CARL BENZ may have been the first person successfully to marry the horseless carriage with the ICE. But early dalliances with batteries predate him. As early as the 1830s Robert Anderson, a Scot, developed a rudimentary EV, but it was not a success. Even after the car industry really took off in the 1890s, as French and American firms joined the fray, electric power was still in the ascendancy. In America in 1900, almost twice as many electric- as petrol-driven vehicles were on the road. Then the Ford Model T, cheaply made by mass production, a growing oil industry and a wider availability of petrol sealed the fate of battery power.
Despite half-hearted resurrections such as the EV1 from General Motors in 1996, it was not until Tesla’s arrival in 2003 that the battery-electric revolution began in earnest. This, in turn, hastened efforts to decarbonise road transport, propelling EVs and PHEVs from 0.2% of new-car sales a decade ago to 13% in 2022. The surge is set to continue. By 2025 EVs will account for nearly a quarter of sales, says Bloomberg NEF, a data firm, and closer to 40% in Europe and China. Even conservative estimates reckon that by 2040 around three-quarters of new-car sales worldwide will be fully electric, as better batteries make even PHEVs redundant.
Tough emissions regulations have done much to promote EVs. A draft law approved by the European Union in February may mean a total ban on new ICE cars by 2035 (though Germany has won an exception for cars using carbon-neutral synthetic fuels). Governments and cities are cracking down on carbon and other emissions that affect local air quality. China is demanding that 20% of cars must be NEVs by 2025, with a full switch away from cars with only an ICE by 2035. Even in America, the land of the petrolhead, Joe Biden unveiled on April 12th proposals for strict limits on vehicle emissions, the toughest of which would require around two-thirds of car sales to be battery-powered by 2032. The president is backing this up with huge handouts to domestic EV industries. The 2022 Inflation Reduction Act, a vast clean-energy package, subsidises sales of America-made EVs with domestic-made batteries from raw materials supplied at home or from allies.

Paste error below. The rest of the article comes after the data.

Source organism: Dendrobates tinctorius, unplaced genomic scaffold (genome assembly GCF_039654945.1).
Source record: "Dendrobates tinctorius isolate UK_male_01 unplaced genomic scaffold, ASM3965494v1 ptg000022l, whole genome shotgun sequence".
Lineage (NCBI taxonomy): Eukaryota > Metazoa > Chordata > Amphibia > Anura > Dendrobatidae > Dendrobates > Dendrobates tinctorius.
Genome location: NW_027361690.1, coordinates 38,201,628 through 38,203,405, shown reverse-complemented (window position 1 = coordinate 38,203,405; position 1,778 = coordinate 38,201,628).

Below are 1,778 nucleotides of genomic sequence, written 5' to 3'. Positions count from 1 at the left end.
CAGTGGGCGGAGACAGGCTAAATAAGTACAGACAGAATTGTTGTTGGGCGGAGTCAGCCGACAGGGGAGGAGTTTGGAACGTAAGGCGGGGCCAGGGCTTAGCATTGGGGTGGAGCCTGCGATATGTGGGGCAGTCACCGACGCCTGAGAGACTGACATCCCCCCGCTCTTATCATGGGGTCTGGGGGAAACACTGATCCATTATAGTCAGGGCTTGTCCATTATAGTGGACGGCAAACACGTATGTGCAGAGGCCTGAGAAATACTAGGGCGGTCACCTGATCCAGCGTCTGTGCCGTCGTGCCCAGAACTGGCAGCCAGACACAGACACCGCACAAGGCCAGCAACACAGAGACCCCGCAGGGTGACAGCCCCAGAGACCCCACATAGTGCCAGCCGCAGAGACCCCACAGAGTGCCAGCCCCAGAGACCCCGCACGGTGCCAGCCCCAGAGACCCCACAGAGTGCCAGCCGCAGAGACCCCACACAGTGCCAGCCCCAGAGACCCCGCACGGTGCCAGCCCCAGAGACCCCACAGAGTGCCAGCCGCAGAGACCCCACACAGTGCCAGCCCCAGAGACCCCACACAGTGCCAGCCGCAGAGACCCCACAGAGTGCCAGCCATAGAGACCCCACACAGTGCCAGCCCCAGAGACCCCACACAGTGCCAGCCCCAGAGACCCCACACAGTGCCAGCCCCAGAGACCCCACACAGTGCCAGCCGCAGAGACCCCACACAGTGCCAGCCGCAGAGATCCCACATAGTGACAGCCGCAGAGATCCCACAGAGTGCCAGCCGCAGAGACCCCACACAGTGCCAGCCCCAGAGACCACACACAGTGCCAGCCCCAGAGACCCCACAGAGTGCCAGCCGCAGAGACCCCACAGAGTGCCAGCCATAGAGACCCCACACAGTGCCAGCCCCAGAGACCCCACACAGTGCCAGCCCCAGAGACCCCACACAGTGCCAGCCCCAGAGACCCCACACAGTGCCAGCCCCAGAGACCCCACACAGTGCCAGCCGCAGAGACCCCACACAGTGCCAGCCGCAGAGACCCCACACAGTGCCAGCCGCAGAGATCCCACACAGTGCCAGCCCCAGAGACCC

Carmakers are duly investing vast sums: around $1.2trn by 2030, according to Reuters, a news agency. America’s GM says it will go all-electric by 2035 and Ford wants its European arm to do the same by 2030. The goal of Stellantis (whose largest shareholder, Exor, part-owns The Economist’s parent company), formed by a merger in 2021 of Fiat Chrysler and PSA Group, owner of Citroën and Peugeot, is for all new cars in Europe and half its American output to be EVs by 2030. Volkswagen says its namesake brand will be EV-only by 2033 in Europe and that Audi, an upmarket sibling, will go fully electric worldwide by the same year.
The biggest deterrents to buying an electric car—price and range—are slowly being overcome. Tightening bottlenecks for raw materials, such as lithium and nickel, caused battery prices, which are still around 40-50% of the cost of a new EV, to rise slightly in 2022. But scale and new tech have pushed prices down by as much as 90% since 2008. Better batteries mean longer ranges, partly alleviating concerns about a slow rollout of public charging infrastructure. Generous subsidies and an ever-increasing choice of new models mean that Tesla and a handful of unattractive “compliance” cars are no longer the only choices. The total cost of owning an EV, including running costs, repairs and fuel, is already roughly equivalent to some ICE cars. By the end of this decade the sticker price of most EVs will be equal to that of ICE cars—and they will be cheaper to run.■